Thursday, April 2, 2015


Eric Owens cried openly during the "Schubertiade" presented on March 25 by The Philadelphia Camber Music Society in the intimate Perelman Theater at the Kimmel Center.

He burst into tears during Fahrt zum Hades (The Journey to Hell). He started to sob in the quiet section where the dead person whispers "Neither bright sun shines nor is starlight seen nor even a song can be heard." Tears rolled down his face in Prometheus and again he had to fight sobs during Gruppe aus dem Tarturus, especially in the second strophe, "Schmertz verzerret ihr Gesicht"... "Sorrow deforms their faces...".

In a time when few classical artists show much emotion ever, even on stage in opera (Opera Stars for example now study "The poker face" as a technique) such a display was shocking. 

After intermission, Owens emerged with a music stand and seemed very upset. He addressed the audience. He said, "we lost colleagues today in an airplane accident, Maria Radner, and Oleg Bryjak. I knew Maria Radner who was lost with her husband and child. She was a special soul. I thought I'd keep the music just in case I get a little distracted. "

He sang two familiar songs, Ganymed, an equivocal text by Goethe, which has an aspect of sexual ambiguity about it for Ganymed was a beautiful boy abducted by Zeus. But for Owens it became a song about the soul after death, He stressed "Ich komme, Ich komme! Wohin? Ach, Wohin?" "I come, I come but to where, ah to where?" The last strophe, often done as a comfort, was instead mere speculation as Owens stressed it, that there was perhaps something after life, "a loving father." He didn't lighten his full, rich tone or move quickly through, singing not as a boy ascending but as a man trying to believe that maybe there is somewhere a comfort. The great song Der Wanderer followed. It is a song about one who has left home, perhaps forced out, to find himself a stranger without an anchor. Owens' rich sound and slow exploration had a tremendous heavy sadness.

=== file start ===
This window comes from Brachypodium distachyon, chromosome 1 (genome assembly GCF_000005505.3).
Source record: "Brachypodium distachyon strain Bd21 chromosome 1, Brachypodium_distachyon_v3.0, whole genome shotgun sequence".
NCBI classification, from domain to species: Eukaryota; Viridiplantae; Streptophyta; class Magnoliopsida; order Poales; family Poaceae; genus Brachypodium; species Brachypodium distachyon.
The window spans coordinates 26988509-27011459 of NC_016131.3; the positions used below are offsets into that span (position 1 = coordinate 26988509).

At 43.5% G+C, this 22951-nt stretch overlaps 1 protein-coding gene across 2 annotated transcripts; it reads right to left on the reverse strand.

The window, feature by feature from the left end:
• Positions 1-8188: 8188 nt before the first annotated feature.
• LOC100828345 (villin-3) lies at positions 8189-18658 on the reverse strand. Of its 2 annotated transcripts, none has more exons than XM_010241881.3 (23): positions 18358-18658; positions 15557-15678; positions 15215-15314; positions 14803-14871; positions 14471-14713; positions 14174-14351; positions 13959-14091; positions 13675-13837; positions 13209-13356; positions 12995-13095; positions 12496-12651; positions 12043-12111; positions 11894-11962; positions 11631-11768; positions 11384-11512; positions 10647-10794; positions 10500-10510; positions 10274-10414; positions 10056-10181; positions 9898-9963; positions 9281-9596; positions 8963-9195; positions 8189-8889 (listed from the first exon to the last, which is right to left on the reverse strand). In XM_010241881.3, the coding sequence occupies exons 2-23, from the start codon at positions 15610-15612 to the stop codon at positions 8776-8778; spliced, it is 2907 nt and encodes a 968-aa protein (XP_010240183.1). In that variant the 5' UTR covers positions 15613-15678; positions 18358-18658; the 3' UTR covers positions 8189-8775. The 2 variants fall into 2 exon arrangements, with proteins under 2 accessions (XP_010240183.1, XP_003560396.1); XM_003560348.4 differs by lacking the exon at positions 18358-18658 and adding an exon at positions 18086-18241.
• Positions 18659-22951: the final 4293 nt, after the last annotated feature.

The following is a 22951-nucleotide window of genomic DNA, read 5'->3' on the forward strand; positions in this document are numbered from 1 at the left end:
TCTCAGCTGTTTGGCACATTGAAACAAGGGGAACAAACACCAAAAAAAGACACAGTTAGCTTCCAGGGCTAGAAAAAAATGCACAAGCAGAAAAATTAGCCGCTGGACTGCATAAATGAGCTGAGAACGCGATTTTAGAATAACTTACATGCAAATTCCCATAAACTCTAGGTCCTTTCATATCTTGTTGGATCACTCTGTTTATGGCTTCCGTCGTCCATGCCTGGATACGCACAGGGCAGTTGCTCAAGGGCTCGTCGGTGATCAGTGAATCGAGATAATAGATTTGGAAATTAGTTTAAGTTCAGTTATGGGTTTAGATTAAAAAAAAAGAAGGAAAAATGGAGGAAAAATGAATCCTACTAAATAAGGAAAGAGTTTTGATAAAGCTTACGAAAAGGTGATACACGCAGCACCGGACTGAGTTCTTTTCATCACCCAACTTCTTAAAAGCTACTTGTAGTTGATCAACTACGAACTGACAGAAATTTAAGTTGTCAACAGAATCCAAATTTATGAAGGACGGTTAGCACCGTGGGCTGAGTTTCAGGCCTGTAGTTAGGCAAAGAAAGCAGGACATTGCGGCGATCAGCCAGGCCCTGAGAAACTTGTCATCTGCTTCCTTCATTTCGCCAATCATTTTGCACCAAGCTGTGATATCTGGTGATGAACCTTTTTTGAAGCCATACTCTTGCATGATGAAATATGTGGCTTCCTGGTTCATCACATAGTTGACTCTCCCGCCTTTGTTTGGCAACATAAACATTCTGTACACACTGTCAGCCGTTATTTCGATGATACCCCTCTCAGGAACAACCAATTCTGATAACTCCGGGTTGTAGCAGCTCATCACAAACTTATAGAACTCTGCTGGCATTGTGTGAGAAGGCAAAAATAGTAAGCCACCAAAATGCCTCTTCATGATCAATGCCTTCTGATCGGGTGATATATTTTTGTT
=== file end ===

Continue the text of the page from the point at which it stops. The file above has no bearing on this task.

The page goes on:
At the end of that group he moved his music stand all the way to the lip of the stage, saying "I want to be as close to you as possible", and cried through An die Musik -- On music. "Du holde Kunst", thou holy art, I thank you for taking me to a better world... The song is often somewhat sentimental and I've seen it done in a simpering way but not here, as Owens appeared to be reaching out to embrace all of us in the paradox of music itself, suspended time in forward motion, not a comfort or a distraction, but a way of being, at least for a few moments in an awful world where we will all suffer and then have nothing to show for that but death. 

I've seen many of the great and very good song recitalists who emerged after World War Two, some late in the day. I've even been at and indeed, been a participant (as a notably stumbly pianist) at some master classes. Virtually none of the teachers I played for as a weird teenager, and certainly none of those famous people whose master classes I attended under one pretext or another would really have endorsed Owens. They would have suggested that he hit one aspect of the texts too hard, that showing emotion to that degree was inappropriate, that it was important to evoke tears in the audience and not oneself in a sad song, and never to be indifferent to irony and ambiguity. All true.

I've certainly seen famous Lieder singers who obviously loved what they were singing and were invested in it. Two of the most moving were Hans Hotter (who I was able to hear in two recitals a year or so before he retired at 80) and Gerard Souzay who gave his entire being to a song. Even Elizabeth Schwarzkopf, who I often call Evil Incarnate, since she was an information officer in the Gestapo, was fully engaged in what she sang and had the gift of projecting with her eyes mysterious, complex emotions.